Verse 28: And that day Joshua took Makkedah, and smote it with the edge of the sword, and the king thereof he utterly destroyed, them, and all the souls that were therein; he let none remain: and he did to the king of Makkedah (Josh. 6:21) as he did unto the king of Jericho.
[On the same day also he took Makkedah] Question: On which day? Response: The day on which he killed those Kings (Vatablus). The same day on which the Sun stood still. For in verse 32 is found, on the second day (Bonfrerius, thus Tostatus in Serarius). Others: on the following day, or the day after that (Masius, Serarius). Perhaps the sense is, at the same time (Menochius). For it appears difficult that so many town distant from each other were able to be taken so quickly (Menochius out of Serarius); and that so quickly all were destroyed, the spoil was taken, and garrisons were assigned (Serarius). But this is not strange, with the inhabitants especially terrified, and not being capable of fighting back (Bonfrerius). Joshua invades them suddenly, while they are disquieted with the dire news of the defeat, before they might gather themselves and their strength (Masius).
That day, on which the sun stood still, or on which the five kings were hanged. Nor is it strange that so much work was done, and places so far distant taken, in one day, when the day was so long, and the Canaanites struck with such a terror.
[And he smote it…and killed its king, and…the inhabitants,וַיַּכֶּ֣הָ— וְאֶת־מַלְכָּהּ֒ הֶחֱרִ֣ם אוֹתָ֗ם וְאֶת־כָּל־הַנֶּ֙פֶשׁ֙] Verbatim: And he smote it, and its king he killed them, and every soul (Montanus). And he rooted out its king together with every living soul (Munster, similarly Tigurinus). And he killed its king with them (Pagnine, Drusius, Jonathan). That אוֹתָם/them is sometimes used in the place of אִתָּם, with them (Malvenda, Drusius). And also the relationship of the words is clearer, if you take it thus. But I prefer to follow the accents and points, which they call pausing, with Segol (֒) found before הֶחֱרִם, he destroyed, and Rebia (֗) on אוֹתָם/them, and to preserve the proper notion of this. Them and every soul ἀπὸ κοινοῦ, by common usage, are able rightly to be referred to the verb הֶחֱרִם, he destroyed (Masius, similarly Malvenda). And he smote it…and its king: he anathematized (or, devoted to slaughter) them and every soul (Malvenda). And the king thereof he utterly destroyed, them, and all the souls (English). Similarly those, and every soul (Dutch). The inhabitants of which he smote (I would prefer, he smote it, that is, its inhabitants [Piscator]), and with the king thereof (I would prefer, king [Piscator]) he devoted to slaughter; them (that is, the King and his subjects), that is, every soul (Junius and Tremellius). Soul, namely, human, that is man (Piscator, Junius, Masius): for there was other spoil. See Joshua 10:40; 11:11 (Junius, Masius). It is also evident from the antithesis, he left no survivor remaining (Piscator).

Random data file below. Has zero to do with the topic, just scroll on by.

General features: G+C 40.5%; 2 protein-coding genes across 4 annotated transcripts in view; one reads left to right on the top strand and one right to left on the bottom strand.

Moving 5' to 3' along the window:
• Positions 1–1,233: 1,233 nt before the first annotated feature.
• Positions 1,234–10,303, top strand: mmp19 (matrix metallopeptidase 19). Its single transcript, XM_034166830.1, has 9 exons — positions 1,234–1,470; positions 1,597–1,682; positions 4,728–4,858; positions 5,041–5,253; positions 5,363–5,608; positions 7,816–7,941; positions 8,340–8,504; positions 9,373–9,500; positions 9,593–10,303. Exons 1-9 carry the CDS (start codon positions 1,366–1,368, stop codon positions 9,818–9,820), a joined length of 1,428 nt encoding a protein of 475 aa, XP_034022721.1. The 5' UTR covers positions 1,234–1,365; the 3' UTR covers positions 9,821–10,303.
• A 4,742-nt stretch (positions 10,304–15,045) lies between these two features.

[Just as he had done to the king of Jericho] Scripture does not declare this, yet from the example of the other kings they gather that he was hanged (Bonfrerius). That he paid such penalties as were suffered by the King of Ai is indicated in verse 1. He touches upon this cursorily, so that by such a hurried narration the swiftness of the matters conducted might be set before our eyes (Masius).
The king of Jericho was hanged, or otherwise killed, as appears from Joshua 6:2.
 Hebrew: וְאֶת־מַקֵּדָה֩ לָכַ֙ד יְהוֹשֻׁ֜עַ בַּיּ֣וֹם הַה֗וּא וַיַּכֶּ֣הָ לְפִי־חֶרֶב֮ וְאֶת־מַלְכָּהּ֒ הֶחֱרִ֣ם אוֹתָ֗ם וְאֶת־כָּל־הַנֶּ֙פֶשׁ֙ אֲשֶׁר־בָּ֔הּ לֹ֥א הִשְׁאִ֖יר שָׂרִ֑יד וַיַּ֙עַשׂ֙ לְמֶ֣לֶךְ מַקֵּדָ֔ה כַּאֲשֶׁ֥ר עָשָׂ֖ה לְמֶ֥לֶךְ יְרִיחֽוֹ׃
 Here, its king and them is a double direct object of killed.
 Both the Segol (֒) and the Rebia (֗) are strong disjunctive accents.
 Latin: regem/king, in the Accusative case, and serving as the Direct Object of the verb.